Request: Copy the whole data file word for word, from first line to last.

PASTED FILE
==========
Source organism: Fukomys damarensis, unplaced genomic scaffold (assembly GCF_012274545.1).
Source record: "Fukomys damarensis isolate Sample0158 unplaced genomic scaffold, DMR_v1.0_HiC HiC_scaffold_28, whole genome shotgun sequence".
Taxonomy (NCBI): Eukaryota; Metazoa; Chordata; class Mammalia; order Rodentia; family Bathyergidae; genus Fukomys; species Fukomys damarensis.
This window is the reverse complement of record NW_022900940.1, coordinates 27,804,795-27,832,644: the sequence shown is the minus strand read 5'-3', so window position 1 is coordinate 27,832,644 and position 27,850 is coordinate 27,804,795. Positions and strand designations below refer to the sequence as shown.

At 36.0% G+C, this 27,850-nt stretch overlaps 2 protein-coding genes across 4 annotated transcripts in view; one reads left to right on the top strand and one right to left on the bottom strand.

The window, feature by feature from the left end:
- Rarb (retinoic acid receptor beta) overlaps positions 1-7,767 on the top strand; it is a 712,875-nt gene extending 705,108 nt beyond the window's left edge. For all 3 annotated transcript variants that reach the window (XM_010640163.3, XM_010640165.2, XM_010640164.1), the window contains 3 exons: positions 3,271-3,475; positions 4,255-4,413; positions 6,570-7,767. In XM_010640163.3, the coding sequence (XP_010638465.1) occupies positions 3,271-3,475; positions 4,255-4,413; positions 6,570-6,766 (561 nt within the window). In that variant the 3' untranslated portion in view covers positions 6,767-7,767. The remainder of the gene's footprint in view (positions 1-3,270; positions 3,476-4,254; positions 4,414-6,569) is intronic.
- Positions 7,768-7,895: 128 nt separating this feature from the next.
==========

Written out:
Source organism: Fukomys damarensis, unplaced genomic scaffold (assembly GCF_012274545.1).
Source record: "Fukomys damarensis isolate Sample0158 unplaced genomic scaffold, DMR_v1.0_HiC HiC_scaffold_28, whole genome shotgun sequence".
Taxonomy (NCBI): Eukaryota; Metazoa; Chordata; class Mammalia; order Rodentia; family Bathyergidae; genus Fukomys; species Fukomys damarensis.
This window is the reverse complement of record NW_022900940.1, coordinates 27,804,795-27,832,644: the sequence shown is the minus strand read 5'-3', so window position 1 is coordinate 27,832,644 and position 27,850 is coordinate 27,804,795. Positions and strand designations below refer to the sequence as shown.

At 36.0% G+C, this 27,850-nt stretch overlaps 2 protein-coding genes across 4 annotated transcripts in view; one reads left to right on the top strand and one right to left on the bottom strand.

The window, feature by feature from the left end:
- Rarb (retinoic acid receptor beta) overlaps positions 1-7,767 on the top strand; it is a 712,875-nt gene extending 705,108 nt beyond the window's left edge. For all 3 annotated transcript variants that reach the window (XM_010640163.3, XM_010640165.2, XM_010640164.1), the window contains 3 exons: positions 3,271-3,475; positions 4,255-4,413; positions 6,570-7,767. In XM_010640163.3, the coding sequence (XP_010638465.1) occupies positions 3,271-3,475; positions 4,255-4,413; positions 6,570-6,766 (561 nt within the window). In that variant the 3' untranslated portion in view covers positions 6,767-7,767. The remainder of the gene's footprint in view (positions 1-3,270; positions 3,476-4,254; positions 4,414-6,569) is intronic.
- Positions 7,768-7,895: 128 nt separating this feature from the next.